By Matteo Cerioni, Gal Fidej, Patrick Vallet, Marcus Lindner & Gesche Schifferdecker
After seeing thousands of hectares of spruce forest die after disturbances all over Europe in the past years, it seems like spruce is our problem child – at least in Central and Eastern Europe. Spruce died in monocultures, but was also more affected than other species by e.g. storm and bark beetle damages in mixed forest stands. This had and still has both significant ecological as well as financial impacts because spruce is an economically important species.
When looking at the future – and the increased forest disturbances we can expect due to climate change – it is crucial to find out how forests recover after being damaged. Looking at different forest areas in Slovenia hit by severe disturbances, a group of researchers from the Department for Forestry and Renewable Forest Resources at University of Ljubljana focused on the following questions: How do mixed forests with varying share of spruce recover after ice storms, bark beetle damage, and windthrow? Which regeneration characteristics are useful to assess the forest recovery? And how does forest management influence both the impact of disturbances as well as the regeneration process?
Logatec: storm and bark beetle damage
In the Logatec case study, an ice storm in 2014 severely damaged the mixed forest with gradients of spruce from below 20% to spruce monocultures. The storm was followed subsequently by bark beetle attack, which led to salvage logging. Goal of the study was to investigate how different shares of spruce in the stand affected the post-disturbance recovery process. In their sampling efforts, the research group recorded data on regeneration density per species and size class. The scientists also looked at recovery drivers such as site factors and competition by other vegetation, tree stumps to reconstruct the species composition before the disturbance, and cored trees which survived the disturbances. Based on this data they calculated the compositional (diversity of tree species) and structural
heterogeneity (diversity of tree sizes), as well as growth resilience (an indicator measuring how large the radial increments of the trees are now compared to before the disturbances). Preliminary results of the study show that regeneration is mainly composed by small sycamore maple individuals, and some beech trees. The overall density decreases with greater disturbances severity and more pre-disturbance presence of spruce. Structural diversity of the regenerating stands tends to be similar after low to intermediate severities, whereas it is consistently lower after high-severity disturbances.
Trnovski gozd, Crnivec, and Bohor: post-windthrow damages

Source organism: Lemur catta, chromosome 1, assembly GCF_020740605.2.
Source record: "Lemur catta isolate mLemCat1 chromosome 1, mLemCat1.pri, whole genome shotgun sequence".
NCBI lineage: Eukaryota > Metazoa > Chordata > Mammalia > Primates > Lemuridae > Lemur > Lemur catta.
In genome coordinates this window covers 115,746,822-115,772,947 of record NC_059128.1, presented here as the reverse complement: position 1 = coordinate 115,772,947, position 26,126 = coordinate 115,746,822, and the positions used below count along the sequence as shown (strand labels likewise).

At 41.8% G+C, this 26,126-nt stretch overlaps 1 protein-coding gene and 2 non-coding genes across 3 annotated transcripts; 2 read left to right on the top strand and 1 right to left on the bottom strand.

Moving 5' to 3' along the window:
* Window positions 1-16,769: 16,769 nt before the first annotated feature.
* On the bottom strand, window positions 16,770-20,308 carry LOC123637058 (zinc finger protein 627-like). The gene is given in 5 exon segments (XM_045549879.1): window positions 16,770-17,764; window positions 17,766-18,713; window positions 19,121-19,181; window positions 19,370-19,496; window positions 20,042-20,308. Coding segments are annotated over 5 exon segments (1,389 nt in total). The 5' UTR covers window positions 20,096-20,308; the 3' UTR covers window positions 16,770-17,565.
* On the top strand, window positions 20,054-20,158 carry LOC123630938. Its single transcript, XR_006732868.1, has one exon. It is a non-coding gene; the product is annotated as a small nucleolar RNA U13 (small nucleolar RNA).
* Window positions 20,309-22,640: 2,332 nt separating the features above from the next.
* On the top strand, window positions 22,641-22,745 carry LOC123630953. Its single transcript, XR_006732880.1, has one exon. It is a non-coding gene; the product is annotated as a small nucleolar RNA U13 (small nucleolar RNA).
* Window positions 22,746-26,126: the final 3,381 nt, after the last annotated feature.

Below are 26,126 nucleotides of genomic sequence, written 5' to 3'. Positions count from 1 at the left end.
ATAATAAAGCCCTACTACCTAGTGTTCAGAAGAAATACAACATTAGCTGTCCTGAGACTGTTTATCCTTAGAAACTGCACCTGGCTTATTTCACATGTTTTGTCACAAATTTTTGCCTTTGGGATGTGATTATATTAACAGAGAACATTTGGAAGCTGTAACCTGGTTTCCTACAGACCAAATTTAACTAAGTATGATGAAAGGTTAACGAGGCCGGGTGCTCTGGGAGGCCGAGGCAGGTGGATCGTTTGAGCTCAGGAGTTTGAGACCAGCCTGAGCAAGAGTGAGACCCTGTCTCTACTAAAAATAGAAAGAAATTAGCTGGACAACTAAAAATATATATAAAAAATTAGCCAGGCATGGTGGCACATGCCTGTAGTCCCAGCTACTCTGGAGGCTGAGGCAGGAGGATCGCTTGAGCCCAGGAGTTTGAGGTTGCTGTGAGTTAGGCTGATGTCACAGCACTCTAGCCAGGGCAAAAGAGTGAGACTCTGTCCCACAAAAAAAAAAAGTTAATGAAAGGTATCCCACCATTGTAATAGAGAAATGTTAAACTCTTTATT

When looking at post-windthrow (2008) recovery in Slovenian sites, the group of researchers investigated three different sites in various parts of the country: a montane beech-fir forest, a sub-montane beech forest with broadleaves, and a pure spruce forest. The latter used to be a mixed forest before, but the species composition was altered in the past (making it a pure spruce forest), by planting spruce in a habitat where it would be present anyway, but in lower proportions. Three inventories were carried out 4, 6, and 11 years after the disturbance, with a similar protocol to the case study in Logatec: looking at the density per species and size class, height of dominant regeneration, and drivers as site factors, browsing occurrence, herbs, and shrubs competition.
The scientists decided to put a specific focus on exploring the different outputs of plots left to natural regeneration vs planted ones. They also aimed at understanding how regeneration densities and recovery drivers change over time. Preliminary results of the study show that average regeneration densities tend to converge after 11 years, across sites and treatments. Nonetheless, higher variability is present in areas left to natural regeneration after salvage logging, compared to planted ones, which had a higher share of plots with densities above Slovenian density targets for restoration. In the majority of cases the composition of regeneration tended to be made of more pioneer and light-demanding species than that of the pre-disturbance stand. Presence of spruce was only partially maintained, and spruce share declined especially without planting operations. Consequently, it can be concluded that planting after a disturbance is still recommended for private forests at high elevations where regeneration tended to be scarcer and suffer the competition by herbs. The Slovenian studies were conducted by Matteo Cerioni, Gal Fidej, Jurij Diaci, Matija Klopcic, and Thomas Andrew Nagel from University of Ljubljana in the framework of the project I-Maestro
 Lloret et al., 2011 https://doi.org/10.1111/j.1600-0706.2011.19372.x
Featured image by Gal Fidej, researcher at University of Ljubljana